Chapter

The Holy Stone where Dante Sat: Memory and Oblivion<sup>*</sup>

Graham Smith

in Dante in the Long Nineteenth Century

Published in print March 2012 | ISBN: 9780199584628
Published online May 2012 | e-ISBN: 9780191739095 | DOI: http://dx.doi.org/10.1093/acprof:oso/9780199584628.003.0006
The Holy Stone where Dante Sat: Memory and Oblivion*

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This chapter begins by focusing on the practice — adumbrated by Cicero — of venerating sites associated with great figures of the past, and considers the rituals practised at such sites. William Beckford's account of his pilgrimage to Petrarch's house at Arquà is considered as a template for this practice. The chapter then considers how responses to the ‘Sasso di Dante’ conformed to this model, and examines particularly how English poets expressed their veneration of Dante's resting-place. The first such tribute occurs in ‘Florence’, a poem published by Samuel Rogers in 1822; the second is William Wordsworth's 1842 sonnet ‘At Florence’; and the third is provided by John Ruskin in a letter of 1845 to his father. In essence, the ‘Sasso’ functioned as a secular shrine where ordinary travellers, as well as writers, could venerate the poet and realize their wish to connect with him. An important consequence of the inspiration provided by this locus was the creation of a powerful literary identity for Florence as it was perceived by British visitors. Beyond this, Dante's stone contributed to the creation of an international fellowship of poets, writers, and literati.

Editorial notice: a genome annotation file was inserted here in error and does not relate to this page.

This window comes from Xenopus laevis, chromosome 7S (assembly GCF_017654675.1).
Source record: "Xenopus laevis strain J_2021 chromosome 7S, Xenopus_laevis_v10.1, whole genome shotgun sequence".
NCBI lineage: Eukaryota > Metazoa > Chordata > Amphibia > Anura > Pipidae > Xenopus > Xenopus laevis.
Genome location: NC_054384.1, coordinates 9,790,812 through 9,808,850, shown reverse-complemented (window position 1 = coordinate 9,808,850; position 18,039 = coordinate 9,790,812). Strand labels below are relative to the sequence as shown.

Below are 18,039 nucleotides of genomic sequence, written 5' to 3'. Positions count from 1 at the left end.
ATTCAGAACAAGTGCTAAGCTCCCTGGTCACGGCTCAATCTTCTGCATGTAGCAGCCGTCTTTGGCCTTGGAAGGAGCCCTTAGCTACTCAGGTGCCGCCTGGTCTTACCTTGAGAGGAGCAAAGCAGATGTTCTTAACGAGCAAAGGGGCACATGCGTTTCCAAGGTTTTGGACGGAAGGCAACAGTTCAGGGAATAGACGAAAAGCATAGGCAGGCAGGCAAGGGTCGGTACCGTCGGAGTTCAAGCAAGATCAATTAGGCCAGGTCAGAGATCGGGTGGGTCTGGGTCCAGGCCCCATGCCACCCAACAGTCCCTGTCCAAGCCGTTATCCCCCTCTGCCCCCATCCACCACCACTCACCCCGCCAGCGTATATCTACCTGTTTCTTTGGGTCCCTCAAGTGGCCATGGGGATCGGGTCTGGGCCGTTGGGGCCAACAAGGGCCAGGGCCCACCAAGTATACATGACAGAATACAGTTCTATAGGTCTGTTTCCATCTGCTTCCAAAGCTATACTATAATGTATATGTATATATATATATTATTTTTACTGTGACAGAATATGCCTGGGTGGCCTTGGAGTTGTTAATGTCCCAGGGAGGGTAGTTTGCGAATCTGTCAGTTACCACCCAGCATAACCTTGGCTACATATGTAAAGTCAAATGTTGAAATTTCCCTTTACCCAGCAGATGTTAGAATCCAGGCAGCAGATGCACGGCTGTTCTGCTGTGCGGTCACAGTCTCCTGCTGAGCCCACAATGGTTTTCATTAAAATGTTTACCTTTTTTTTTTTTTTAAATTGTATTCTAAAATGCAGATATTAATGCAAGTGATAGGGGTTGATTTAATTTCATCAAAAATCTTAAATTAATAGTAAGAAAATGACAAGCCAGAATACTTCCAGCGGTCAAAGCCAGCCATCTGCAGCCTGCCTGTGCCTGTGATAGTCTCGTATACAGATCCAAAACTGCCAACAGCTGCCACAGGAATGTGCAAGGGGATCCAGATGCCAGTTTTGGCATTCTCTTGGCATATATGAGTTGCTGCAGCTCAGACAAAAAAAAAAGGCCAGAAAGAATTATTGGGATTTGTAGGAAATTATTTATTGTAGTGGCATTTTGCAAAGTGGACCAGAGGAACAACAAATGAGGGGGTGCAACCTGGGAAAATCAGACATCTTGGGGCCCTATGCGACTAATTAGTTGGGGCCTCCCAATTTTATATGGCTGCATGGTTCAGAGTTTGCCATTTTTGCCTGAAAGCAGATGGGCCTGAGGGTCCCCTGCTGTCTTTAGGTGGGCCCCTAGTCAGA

Keywords: Sasso di Dante; English poets; Samuel Rogers; William Wordsworth; John Ruskin; shrine

Chapter.  7793 words.  Illustrated.

Subjects: Literary Studies (19th Century)

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